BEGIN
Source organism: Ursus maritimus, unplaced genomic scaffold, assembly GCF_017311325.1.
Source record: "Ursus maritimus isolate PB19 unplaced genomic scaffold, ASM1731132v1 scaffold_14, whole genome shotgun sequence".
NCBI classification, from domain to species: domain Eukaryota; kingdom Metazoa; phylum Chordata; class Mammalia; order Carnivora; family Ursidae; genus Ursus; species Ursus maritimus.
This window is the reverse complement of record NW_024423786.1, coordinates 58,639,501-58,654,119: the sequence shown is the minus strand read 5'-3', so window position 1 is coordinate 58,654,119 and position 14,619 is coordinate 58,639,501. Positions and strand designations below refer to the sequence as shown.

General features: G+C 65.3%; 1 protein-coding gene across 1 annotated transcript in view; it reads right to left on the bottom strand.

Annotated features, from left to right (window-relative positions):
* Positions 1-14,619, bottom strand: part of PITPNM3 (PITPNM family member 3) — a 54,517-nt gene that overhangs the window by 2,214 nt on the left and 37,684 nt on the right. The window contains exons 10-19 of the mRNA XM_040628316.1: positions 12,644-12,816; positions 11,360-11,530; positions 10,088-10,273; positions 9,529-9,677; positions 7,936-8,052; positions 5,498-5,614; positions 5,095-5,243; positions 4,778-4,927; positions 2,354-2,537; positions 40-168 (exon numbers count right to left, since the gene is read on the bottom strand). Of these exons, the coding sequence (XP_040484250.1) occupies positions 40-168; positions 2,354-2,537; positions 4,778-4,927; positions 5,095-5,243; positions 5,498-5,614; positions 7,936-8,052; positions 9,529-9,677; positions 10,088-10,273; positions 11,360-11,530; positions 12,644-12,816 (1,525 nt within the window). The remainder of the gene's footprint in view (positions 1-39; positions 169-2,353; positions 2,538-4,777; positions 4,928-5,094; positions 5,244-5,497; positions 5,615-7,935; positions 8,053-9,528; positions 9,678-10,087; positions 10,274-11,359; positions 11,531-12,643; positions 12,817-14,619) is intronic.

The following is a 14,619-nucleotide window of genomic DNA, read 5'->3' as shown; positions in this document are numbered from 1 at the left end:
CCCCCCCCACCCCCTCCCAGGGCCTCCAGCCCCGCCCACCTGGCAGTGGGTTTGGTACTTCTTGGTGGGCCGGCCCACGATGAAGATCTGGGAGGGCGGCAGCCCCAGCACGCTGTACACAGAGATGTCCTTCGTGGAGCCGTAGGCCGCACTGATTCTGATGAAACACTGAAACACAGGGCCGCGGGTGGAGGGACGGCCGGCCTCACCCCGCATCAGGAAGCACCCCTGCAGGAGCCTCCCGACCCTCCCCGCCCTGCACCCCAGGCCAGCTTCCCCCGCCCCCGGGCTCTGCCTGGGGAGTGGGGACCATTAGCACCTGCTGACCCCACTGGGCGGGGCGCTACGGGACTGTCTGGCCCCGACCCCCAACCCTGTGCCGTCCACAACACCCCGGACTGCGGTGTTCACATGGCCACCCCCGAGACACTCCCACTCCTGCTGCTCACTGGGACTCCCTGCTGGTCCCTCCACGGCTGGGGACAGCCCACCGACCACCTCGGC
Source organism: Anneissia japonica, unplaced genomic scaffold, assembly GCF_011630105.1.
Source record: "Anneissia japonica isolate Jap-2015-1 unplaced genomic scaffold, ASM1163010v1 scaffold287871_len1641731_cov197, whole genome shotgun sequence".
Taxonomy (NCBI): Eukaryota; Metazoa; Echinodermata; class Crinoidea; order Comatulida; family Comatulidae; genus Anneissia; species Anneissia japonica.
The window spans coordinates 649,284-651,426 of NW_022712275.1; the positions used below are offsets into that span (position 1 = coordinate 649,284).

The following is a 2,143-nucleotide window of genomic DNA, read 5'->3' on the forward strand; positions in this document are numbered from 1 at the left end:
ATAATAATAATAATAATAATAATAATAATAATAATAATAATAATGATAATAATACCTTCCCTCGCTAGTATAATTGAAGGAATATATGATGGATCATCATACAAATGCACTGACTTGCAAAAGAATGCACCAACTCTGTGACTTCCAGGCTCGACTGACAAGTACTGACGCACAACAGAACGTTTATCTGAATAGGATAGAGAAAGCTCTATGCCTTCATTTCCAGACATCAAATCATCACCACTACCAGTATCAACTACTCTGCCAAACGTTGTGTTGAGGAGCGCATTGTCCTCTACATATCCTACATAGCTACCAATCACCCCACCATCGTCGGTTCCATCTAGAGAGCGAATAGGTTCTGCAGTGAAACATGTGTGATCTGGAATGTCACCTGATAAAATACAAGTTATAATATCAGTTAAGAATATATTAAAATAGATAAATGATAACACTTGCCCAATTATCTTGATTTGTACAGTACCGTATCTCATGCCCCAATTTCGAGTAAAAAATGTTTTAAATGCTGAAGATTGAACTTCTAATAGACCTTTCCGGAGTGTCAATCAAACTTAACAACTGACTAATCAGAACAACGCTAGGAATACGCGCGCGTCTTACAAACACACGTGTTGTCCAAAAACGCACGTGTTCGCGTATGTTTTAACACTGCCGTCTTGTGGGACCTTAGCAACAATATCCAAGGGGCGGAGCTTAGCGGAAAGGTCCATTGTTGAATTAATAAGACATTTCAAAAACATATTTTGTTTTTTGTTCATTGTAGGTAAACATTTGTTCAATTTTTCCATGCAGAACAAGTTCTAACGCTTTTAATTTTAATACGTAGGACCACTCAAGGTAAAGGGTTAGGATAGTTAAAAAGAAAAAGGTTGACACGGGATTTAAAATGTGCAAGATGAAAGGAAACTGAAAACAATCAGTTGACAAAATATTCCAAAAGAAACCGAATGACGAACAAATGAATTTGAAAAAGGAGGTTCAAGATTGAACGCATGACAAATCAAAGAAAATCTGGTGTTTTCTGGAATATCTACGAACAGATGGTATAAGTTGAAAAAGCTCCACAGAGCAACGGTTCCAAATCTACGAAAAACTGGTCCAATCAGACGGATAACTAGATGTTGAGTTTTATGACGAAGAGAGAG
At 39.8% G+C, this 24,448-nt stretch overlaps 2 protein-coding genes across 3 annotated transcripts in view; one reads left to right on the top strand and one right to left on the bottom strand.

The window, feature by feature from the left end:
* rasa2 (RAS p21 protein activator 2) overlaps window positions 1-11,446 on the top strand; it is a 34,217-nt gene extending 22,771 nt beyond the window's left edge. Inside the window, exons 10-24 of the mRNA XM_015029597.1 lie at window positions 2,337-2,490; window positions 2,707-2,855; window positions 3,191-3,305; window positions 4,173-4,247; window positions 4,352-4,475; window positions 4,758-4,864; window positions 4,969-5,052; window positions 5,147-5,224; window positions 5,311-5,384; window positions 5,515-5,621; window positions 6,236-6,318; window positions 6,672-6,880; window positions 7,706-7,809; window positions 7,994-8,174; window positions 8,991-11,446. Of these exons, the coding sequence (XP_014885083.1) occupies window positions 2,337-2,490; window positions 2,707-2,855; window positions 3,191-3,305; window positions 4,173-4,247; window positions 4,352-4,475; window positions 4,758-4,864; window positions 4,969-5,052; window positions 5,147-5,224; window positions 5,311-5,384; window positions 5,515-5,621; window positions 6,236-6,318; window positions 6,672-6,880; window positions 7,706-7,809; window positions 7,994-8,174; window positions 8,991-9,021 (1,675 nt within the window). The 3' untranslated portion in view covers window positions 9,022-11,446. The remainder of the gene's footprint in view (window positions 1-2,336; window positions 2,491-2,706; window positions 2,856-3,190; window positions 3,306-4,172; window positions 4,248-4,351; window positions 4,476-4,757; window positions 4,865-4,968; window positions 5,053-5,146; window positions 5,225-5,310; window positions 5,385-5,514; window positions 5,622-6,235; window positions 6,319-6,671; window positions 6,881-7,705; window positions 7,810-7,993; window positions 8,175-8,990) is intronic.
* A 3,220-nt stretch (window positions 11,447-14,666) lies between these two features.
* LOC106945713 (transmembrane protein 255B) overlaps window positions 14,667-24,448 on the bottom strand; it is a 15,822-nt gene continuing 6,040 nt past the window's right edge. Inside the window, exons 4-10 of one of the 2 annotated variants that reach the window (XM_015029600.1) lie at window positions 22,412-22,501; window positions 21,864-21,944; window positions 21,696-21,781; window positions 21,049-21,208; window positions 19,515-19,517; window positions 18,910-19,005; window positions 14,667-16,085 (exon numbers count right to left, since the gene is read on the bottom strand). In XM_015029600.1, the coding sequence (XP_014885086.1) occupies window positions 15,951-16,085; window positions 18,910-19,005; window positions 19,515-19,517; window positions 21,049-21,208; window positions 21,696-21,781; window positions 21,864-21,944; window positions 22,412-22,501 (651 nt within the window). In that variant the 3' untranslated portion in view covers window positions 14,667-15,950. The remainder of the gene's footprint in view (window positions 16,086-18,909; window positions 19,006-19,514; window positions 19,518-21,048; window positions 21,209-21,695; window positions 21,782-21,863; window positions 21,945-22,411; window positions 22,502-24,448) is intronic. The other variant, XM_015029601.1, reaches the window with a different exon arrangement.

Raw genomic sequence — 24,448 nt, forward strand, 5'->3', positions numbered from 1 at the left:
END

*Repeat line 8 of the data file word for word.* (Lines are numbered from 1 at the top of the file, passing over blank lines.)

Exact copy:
The following is a 14,619-nucleotide window of genomic DNA, read 5'->3' as shown; positions in this document are numbered from 1 at the left end: